maddoxstone
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January 24th, 2018 at 3:42:39 AM permalink
Interesting video, some new info for me, thanks.
Be risky and without fear!
FleaStiff
FleaStiff
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January 24th, 2018 at 7:59:43 AM permalink
As usual Benny Binion had the best view on it,

One guy switched a pair of his own dice into the game but one of the house dies stuck to his sweaty palm so when he tossed the dice three dice appeared on the layout and Benny said 'Go ahead and shoot,,,, your point is fifteen'

All joking aside its real hard to do and crews have assigned tasks and directions to look, The Stick calls the dice for a reason, the based dealers keep their eyes where they should be and don't hawk the dice.

Onehand only. Dice don't go beyond edge of layout even if shooter is dealing with a waitress's tip or something. Box has printout of dice serial numbers, box examines die looking at edges and for the imbedded logo.

Some casinos grind used dice to a powder rather than gift shop them after mutilation.

Watch a stickman sometime showing clean hands as he finishes his stint. The Box may not be looking at him all day long but if he fails to do it someone will write him up for it,. Procedure books are king.

Players may be skilled but so too are dice crews.
Last edited by: FleaStiff on Jan 24, 2018
RS
RS
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January 24th, 2018 at 8:51:05 AM permalink
Quote: FleaStiff

Players may be skilled but so too are dice crews.


Dice crews are skilled?

A lot of people I worked with were.....let's just say "skilled" is a word on the opposite side of the spectrum I'd use to describe them. No doubt, SOME were very skilled, but for the most part -- no. Just, no. Granted, I wasn't super great either and f***ed around a lot, but mostly because we, for lack of better terms, were allowed to. That isn't to say when a certain person was in the pit we'd still be messing around.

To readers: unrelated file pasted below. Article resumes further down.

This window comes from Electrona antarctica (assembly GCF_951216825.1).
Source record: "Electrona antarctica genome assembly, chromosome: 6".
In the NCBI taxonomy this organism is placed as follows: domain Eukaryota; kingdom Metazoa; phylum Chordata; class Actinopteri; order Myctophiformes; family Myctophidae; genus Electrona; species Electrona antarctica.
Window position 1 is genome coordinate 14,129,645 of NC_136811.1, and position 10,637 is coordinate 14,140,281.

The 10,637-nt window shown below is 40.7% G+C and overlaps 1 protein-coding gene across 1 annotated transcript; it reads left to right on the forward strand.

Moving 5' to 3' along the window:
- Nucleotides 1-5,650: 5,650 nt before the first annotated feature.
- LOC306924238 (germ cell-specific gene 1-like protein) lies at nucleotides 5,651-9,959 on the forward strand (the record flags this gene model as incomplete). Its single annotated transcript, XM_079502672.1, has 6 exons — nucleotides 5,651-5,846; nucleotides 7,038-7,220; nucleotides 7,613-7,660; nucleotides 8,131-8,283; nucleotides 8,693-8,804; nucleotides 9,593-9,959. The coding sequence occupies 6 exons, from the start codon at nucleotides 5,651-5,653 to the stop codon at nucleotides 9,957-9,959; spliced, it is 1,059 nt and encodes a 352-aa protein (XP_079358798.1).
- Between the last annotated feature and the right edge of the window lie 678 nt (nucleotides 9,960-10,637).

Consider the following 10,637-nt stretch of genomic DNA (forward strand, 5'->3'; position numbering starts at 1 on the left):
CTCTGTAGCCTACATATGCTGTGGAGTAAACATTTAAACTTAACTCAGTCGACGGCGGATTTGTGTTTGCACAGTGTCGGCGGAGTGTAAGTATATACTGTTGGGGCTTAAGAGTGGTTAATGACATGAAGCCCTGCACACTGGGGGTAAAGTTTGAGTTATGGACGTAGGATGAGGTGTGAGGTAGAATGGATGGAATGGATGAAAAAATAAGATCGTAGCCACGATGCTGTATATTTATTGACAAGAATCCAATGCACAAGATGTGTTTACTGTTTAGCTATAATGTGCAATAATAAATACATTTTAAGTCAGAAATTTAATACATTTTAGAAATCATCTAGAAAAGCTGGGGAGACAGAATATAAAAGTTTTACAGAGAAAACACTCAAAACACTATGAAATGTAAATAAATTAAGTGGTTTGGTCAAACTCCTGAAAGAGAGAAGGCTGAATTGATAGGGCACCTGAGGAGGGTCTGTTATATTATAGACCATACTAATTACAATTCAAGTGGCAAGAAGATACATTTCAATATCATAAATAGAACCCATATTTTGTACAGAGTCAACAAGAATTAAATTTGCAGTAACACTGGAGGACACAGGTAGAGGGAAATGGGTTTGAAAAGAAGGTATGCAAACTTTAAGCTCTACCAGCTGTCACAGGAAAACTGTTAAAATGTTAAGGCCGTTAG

Many dealers don't know the payouts in the center, well, the more complicated ones at least. Have a $15 horn-hi-yo, $6 three-way-7, and 12 hits, player wants to press to $30 and $12, dealer will take a few minutes to figure it out. Bonus points to the dealer if he gets it right.

I don't know how many times I've gotten hit in the ribs by the stick, or the base dealer before me scrambling up all the working stacks, or gotten back from break and tapping into the stick just to see 2 players on my left side with bets placed in 5 different positions on hardways.

Or how many times I'd been dealing, guy comes up with a handful of purple and yellow, start making bets, and the boxman is oblivious to the fact this guy now has $5,200 across....I have to ask for purple and yellow from the boxman (since we couldn't just take it from the bank ourselves), and he's off chatting to another floor person about who the hell knows what.

Or layouts without a section for the hop bets (ie: 3-5 hop) and the boxman doesn't even know what hop bet he just booked. Hell, I had a boxman refuse a bet because he didn't know what it paid! LOL.

It was something like $1,020 lay against the 5, IIRC.




We had a die go missing once. What happened? Honestly, I don't remember, but I do remember nothing especially interesting happened. Don't think we ever got that die back. We either just kept playing with the same roll of dice we had (and only used 4 dice instead of the 5), or got a new set.

I don't think it'd be too difficult to snag one and walk off with it. Then find some Chinese company to reproduce it, logo, stamp, serial, etc. for thousands of dice with a bunch of different serial numbers. Someone walks into the casino at beginning of the shift, figures out what the serial number is, leaves, and confederate comes in with a loaded die with the same serial.
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Hunterhill
Hunterhill
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January 24th, 2018 at 12:21:15 PM permalink
I couldn't agree more with what RS said.
I worked with some very incompetent dealers.
More than once I tapped in and saw the point marked on different numbers on each end of the table.
Don't teach an alligator how to swim.
RS
RS
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January 24th, 2018 at 12:50:27 PM permalink
Quote: Hunterhill

I couldn't agree more with what RS said.
I worked with some very incompetent dealers.
More than once I tapped in and saw the point marked on different numbers on each end of the table.


Oh yeah, I somehow totally forgot about that.

Then you look at boxman, "So...what's the point?" Box: "It's 6." .... Box: "No, it's 8." Me: "Sooooo....which is it?" Box: "Hold on.....it's 6 for this half of the table and 8 for that half."

That actually happened once. We kept dealing as if everything was normal.